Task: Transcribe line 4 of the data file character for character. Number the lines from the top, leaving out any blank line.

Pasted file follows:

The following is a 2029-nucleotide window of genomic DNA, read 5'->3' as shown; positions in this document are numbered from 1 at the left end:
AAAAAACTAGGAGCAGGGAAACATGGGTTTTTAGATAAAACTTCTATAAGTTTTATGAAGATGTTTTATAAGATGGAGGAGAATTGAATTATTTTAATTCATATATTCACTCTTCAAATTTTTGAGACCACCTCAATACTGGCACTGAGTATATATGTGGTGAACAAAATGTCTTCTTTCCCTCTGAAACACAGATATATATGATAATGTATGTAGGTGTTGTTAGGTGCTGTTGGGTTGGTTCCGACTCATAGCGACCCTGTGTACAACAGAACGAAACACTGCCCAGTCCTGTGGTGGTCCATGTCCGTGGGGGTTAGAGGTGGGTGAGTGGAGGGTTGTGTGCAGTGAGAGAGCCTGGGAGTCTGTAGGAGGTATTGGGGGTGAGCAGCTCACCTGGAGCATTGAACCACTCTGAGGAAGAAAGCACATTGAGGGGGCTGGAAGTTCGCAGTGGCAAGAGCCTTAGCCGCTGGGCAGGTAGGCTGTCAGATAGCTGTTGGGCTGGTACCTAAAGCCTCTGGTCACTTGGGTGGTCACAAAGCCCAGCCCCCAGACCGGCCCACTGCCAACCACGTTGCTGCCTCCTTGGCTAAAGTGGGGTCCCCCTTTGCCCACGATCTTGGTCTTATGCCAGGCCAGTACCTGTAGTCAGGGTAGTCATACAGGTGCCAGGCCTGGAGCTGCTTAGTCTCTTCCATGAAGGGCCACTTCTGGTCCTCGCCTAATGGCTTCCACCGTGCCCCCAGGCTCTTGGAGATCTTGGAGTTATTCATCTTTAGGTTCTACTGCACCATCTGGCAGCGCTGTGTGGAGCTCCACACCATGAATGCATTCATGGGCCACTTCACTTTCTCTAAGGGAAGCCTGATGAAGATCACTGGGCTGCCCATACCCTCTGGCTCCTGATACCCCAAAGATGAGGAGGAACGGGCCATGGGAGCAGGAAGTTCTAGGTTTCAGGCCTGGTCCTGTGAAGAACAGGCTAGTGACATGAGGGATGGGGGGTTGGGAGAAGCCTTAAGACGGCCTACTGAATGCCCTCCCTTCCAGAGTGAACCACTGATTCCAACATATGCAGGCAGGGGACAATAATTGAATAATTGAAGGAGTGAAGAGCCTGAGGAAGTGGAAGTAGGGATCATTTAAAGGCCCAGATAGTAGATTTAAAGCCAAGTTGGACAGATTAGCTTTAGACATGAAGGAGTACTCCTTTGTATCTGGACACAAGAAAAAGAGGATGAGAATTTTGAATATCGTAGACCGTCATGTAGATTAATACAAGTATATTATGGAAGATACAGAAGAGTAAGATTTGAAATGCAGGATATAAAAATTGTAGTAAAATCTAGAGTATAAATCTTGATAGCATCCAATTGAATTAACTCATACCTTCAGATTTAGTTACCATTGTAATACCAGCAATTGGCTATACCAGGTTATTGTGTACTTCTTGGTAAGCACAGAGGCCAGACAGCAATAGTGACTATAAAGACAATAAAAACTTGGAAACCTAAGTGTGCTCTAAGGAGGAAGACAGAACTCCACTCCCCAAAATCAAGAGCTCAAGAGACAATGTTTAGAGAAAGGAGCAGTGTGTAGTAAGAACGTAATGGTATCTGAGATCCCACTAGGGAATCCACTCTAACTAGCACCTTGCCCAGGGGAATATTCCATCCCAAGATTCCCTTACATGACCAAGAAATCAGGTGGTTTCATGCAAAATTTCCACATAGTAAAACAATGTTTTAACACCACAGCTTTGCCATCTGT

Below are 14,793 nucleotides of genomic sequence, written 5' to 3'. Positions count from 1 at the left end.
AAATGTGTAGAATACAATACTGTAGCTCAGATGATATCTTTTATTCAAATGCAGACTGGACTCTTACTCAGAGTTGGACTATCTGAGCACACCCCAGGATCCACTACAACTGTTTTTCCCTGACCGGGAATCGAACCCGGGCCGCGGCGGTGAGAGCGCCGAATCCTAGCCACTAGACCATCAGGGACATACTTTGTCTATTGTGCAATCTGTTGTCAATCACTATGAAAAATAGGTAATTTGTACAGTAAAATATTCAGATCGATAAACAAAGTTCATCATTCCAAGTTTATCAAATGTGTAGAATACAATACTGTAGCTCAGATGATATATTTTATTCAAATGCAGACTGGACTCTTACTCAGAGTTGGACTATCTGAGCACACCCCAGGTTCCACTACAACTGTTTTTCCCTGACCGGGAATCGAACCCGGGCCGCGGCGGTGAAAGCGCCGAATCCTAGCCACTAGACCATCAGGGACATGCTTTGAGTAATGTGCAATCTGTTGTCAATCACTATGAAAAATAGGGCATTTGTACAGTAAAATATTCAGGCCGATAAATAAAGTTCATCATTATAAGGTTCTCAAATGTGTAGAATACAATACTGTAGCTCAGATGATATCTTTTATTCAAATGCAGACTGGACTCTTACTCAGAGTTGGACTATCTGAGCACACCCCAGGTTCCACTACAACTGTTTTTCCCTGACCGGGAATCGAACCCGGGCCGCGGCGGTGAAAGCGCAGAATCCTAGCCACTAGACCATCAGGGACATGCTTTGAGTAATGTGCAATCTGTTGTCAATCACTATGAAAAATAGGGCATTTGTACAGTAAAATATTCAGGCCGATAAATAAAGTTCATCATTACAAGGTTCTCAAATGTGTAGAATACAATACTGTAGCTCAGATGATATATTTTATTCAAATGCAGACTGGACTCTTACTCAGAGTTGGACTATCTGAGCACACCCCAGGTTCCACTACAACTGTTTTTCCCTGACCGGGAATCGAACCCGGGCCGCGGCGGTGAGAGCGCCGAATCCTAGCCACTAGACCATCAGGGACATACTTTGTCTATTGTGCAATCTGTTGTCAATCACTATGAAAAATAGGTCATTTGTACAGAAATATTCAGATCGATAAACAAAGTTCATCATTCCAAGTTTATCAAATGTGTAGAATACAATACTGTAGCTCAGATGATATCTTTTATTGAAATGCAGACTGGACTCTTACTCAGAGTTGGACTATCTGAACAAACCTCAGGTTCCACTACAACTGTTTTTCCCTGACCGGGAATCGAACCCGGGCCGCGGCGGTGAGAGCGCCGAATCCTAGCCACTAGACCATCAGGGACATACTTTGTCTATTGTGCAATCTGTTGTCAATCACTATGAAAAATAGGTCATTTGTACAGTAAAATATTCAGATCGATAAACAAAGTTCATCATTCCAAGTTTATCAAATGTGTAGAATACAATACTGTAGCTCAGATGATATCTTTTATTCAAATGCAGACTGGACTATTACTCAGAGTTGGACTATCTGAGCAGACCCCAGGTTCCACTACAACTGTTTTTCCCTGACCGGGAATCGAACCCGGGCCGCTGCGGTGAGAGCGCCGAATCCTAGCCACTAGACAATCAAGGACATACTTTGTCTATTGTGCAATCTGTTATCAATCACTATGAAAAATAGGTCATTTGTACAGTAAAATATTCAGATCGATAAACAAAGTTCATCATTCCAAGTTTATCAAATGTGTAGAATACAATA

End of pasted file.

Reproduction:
AAATGTGTAGAATACAATACTGTAGCTCAGATGATATCTTTTATTCAAATGCAGACTGGACTCTTACTCAGAGTTGGACTATCTGAGCACACCCCAGGATCCACTACAACTGTTTTTCCCTGACCGGGAATCGAACCCGGGCCGCGGCGGTGAGAGCGCCGAATCCTAGCCACTAGACCATCAGGGACATACTTTGTCTATTGTGCAATCTGTTGTCAATCACTATGAAAAATAGGTAATTTGTACAGTAAAATATTCAGATCGATAAACAAAGTTCATCATTCCAAGTTTATCAAATGTGTAGAATACAATACTGTAGCTCAGATGATATATTTTATTCAAATGCAGACTGGACTCTTACTCAGAGTTGGACTATCTGAGCACACCCCAGGTTCCACTACAACTGTTTTTCCCTGACCGGGAATCGAACCCGGGCCGCGGCGGTGAAAGCGCCGAATCCTAGCCACTAGACCATCAGGGACATGCTTTGAGTAATGTGCAATCTGTTGTCAATCACTATGAAAAATAGGGCATTTGTACAGTAAAATATTCAGGCCGATAAATAAAGTTCATCATTATAAGGTTCTCAAATGTGTAGAATACAATACTGTAGCTCAGATGATATCTTTTATTCAAATGCAGACTGGACTCTTACTCAGAGTTGGACTATCTGAGCACACCCCAGGTTCCACTACAACTGTTTTTCCCTGACCGGGAATCGAACCCGGGCCGCGGCGGTGAAAGCGCAGAATCCTAGCCACTAGACCATCAGGGACATGCTTTGAGTAATGTGCAATCTGTTGTCAATCACTATGAAAAATAGGGCATTTGTACAGTAAAATATTCAGGCCGATAAATAAAGTTCATCATTACAAGGTTCTCAAATGTGTAGAATACAATACTGTAGCTCAGATGATATATTTTATTCAAATGCAGACTGGACTCTTACTCAGAGTTGGACTATCTGAGCACACCCCAGGTTCCACTACAACTGTTTTTCCCTGACCGGGAATCGAACCCGGGCCGCGGCGGTGAGAGCGCCGAATCCTAGCCACTAGACCATCAGGGACATACTTTGTCTATTGTGCAATCTGTTGTCAATCACTATGAAAAATAGGTCATTTGTACAGAAATATTCAGATCGATAAACAAAGTTCATCATTCCAAGTTTATCAAATGTGTAGAATACAATACTGTAGCTCAGATGATATCTTTTATTGAAATGCAGACTGGACTCTTACTCAGAGTTGGACTATCTGAACAAACCTCAGGTTCCACTACAACTGTTTTTCCCTGACCGGGAATCGAACCCGGGCCGCGGCGGTGAGAGCGCCGAATCCTAGCCACTAGACCATCAGGGACATACTTTGTCTATTGTGCAATCTGTTGTCAATCACTATGAAAAATAGGTCATTTGTACAGTAAAATATTCAGATCGATAAACAAAGTTCATCATTCCAAGTTTATCAAATGTGTAGAATACAATACTGTAGCTCAGATGATATCTTTTATTCAAATGCAGACTGGACTATTACTCAGAGTTGGACTATCTGAGCAGACCCCAGGTTCCACTACAACTGTTTTTCCCTGACCGGGAATCGAACCCGGGCCGCTGCGGTGAGAGCGCCGAATCCTAGCCACTAGACAATCAAGGACATACTTTGTCTATTGTGCAATCTGTTATCAATCACTATGAAAAATAGGTCATTTGTACAGTAAAATATTCAGATCGATAAACAAAGTTCATCATTCCAAGTTTATCAAATGTGTAGAATACAATA